While bulls were looking forward to a dovish Fed statement, they seem to forget that it is based on ...
Virginia Mines: Misunderstood Opportunity
04/18/2014 10:00 am EST
Resource expert Adrian Day, editor of The Global Analyst, highlights the reasoning behind his bullishness on gold in general, and a misunderstood Canadian gold exploration firm, in specific.
Steve Halpern: Joining us today is Adrian Day, editor of The Global Analyst. How are you doing today, Adrian?
Adrian Day: I’m fine, thanks, Steven. How are you?
Steve Halpern: Very good. Thank you for joining us. Today we’re going to discuss your outlook for gold and then take a deeper look into one of your favorite gold stocks. First off, would you share your outlook for gold in general and perhaps highlight some of the fundamentals behind that longer term outlook.
Adrian Day: Okay, well, I’m positive on gold for this year. I think...a couple of things. First of all, after you’ve had the kind of decline that we saw in gold, which really went on for two and a half years, it would foolhardy to expect gold to bounce back.
So, I think we’re going to see a, sort of, fairly uneven and, at times, slow recovery. I definitely think we’ve seen the bottom for gold and I’m positive. What are the reasons for that?
I think, the way I would put it is that, all of the factors that really hurt gold last year are no longer present, so, for example, we had a lot of ETF selling of gold at the beginning of the year, but also, throughout the year, as people rotated from the commodities into the stock market.
I don’t think you’re going to see that again and at the very, very minimum, you’re not going to see the same quantity.
You’re not going to see 800 tonnes of gold leave the ETFs this year. That’s virtually impossible—not quite, but virtually—so, you know, with the stock market looking a little more unstable now than it did, say, a year ago, you’re beginning to see some of the money flow back into ETFs; just small amounts, but you’re beginning to see the inflows in the right direction.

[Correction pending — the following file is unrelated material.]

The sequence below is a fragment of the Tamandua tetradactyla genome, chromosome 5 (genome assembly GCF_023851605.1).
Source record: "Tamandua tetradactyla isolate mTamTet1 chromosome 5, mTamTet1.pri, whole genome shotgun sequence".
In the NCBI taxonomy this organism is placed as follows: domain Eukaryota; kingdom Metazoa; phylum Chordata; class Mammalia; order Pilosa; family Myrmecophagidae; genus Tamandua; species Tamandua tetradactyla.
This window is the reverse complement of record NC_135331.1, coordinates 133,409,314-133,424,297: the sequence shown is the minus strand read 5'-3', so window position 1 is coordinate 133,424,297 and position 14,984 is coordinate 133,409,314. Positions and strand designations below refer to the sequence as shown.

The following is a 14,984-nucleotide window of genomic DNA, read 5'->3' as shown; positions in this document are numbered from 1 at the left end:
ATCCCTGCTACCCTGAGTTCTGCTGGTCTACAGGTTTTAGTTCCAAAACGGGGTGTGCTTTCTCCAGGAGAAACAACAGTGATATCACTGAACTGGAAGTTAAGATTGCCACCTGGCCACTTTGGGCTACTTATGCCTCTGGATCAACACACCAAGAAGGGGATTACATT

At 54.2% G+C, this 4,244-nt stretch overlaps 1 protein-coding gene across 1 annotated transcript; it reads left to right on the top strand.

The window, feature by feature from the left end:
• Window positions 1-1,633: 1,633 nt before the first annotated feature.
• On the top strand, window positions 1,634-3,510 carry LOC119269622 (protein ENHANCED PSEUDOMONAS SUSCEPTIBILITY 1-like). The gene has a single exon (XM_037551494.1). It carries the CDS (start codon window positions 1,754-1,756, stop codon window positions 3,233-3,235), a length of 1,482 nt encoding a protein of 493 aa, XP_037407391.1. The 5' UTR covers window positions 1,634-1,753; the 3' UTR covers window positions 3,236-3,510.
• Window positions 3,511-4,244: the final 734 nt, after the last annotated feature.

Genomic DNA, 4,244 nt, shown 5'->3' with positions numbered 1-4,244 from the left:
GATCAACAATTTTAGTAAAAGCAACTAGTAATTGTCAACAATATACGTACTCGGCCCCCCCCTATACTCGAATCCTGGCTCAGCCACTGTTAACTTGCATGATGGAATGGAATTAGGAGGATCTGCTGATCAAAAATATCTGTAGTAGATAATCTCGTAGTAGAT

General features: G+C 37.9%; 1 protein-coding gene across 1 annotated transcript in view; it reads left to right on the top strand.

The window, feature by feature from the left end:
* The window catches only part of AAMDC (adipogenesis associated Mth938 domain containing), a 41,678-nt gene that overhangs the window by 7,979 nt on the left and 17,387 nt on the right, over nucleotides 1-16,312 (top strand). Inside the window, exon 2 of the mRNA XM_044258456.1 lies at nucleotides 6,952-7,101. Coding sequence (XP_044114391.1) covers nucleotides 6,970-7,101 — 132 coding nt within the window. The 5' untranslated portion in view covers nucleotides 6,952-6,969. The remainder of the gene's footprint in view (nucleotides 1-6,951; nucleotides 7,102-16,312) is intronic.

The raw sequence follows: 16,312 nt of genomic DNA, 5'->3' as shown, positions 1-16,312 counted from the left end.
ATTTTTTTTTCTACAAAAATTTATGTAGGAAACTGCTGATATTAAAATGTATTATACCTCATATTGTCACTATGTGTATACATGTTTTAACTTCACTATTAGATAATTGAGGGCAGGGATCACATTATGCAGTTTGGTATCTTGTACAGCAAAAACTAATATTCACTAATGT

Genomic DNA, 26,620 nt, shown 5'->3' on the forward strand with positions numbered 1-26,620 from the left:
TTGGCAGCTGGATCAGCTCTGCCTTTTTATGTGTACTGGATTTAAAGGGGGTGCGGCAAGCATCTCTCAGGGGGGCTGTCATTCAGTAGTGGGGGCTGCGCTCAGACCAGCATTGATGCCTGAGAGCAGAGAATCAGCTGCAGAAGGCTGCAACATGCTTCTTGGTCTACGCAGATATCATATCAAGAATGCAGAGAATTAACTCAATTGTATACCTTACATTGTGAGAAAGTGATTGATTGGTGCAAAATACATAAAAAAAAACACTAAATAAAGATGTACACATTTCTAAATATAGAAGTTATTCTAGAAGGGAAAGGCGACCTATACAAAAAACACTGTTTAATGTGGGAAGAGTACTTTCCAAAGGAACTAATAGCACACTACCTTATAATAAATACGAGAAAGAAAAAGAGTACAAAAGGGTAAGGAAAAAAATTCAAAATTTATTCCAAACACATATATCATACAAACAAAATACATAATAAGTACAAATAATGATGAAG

You know, India, there was a slight decline in Indian buying last year, because of new restrictions that were put on. There were restrictions put on gold importation and there was also a tax put on gold purchases.
That had an effect, frankly—not as great as many people thought it would, but, you know, there’s a lot of detail to talk about there, but not as great as people thought—but we’re not going to see that again, I don’t think.
Whatever impact there’s been has been, and, in fact, the prospective new prime minister Modi, who’s a Hindu nationalist, has talked about lifting the restrictions or easing the restrictions as a way of placating his Hindu rural base, and so, I think, if anything, you’ll see an easing in the restrictions and the imports will go up.
So I think, you know, most of the reasons that gold fell last year are now over with and, you know, I think gold’s decline is overdone, frankly.
Steve Halpern: Okay, now let’s look at one of your favorite miners, which is a stock you followed for many years. It’s called Virginia Mines (TSX:VGQ) and it’s a Canadian mining firm. Can you tell us a little about the background of this company?
Adrian Day: Yeah, basically, Virginia is actually an exploration company, but they explore in a low-risk manner, which was in, what’s called, the prospect generator model.
They would look for prospects; they would generate prospects and then farm those prospects out to other companies, either juniors that wanted something interesting or senior companies that were in the area, and they would farm out these projects to other companies who then spent the money, and, in return, the company earned 50% of the property.|pagebreak|
It’s a very low-risk way of exploring, because it means that the junior company is not using its balance sheets the whole time and that’s really the problem with exploration. Because there’s no revenue, companies are always having to raise money and diluting the shareholders.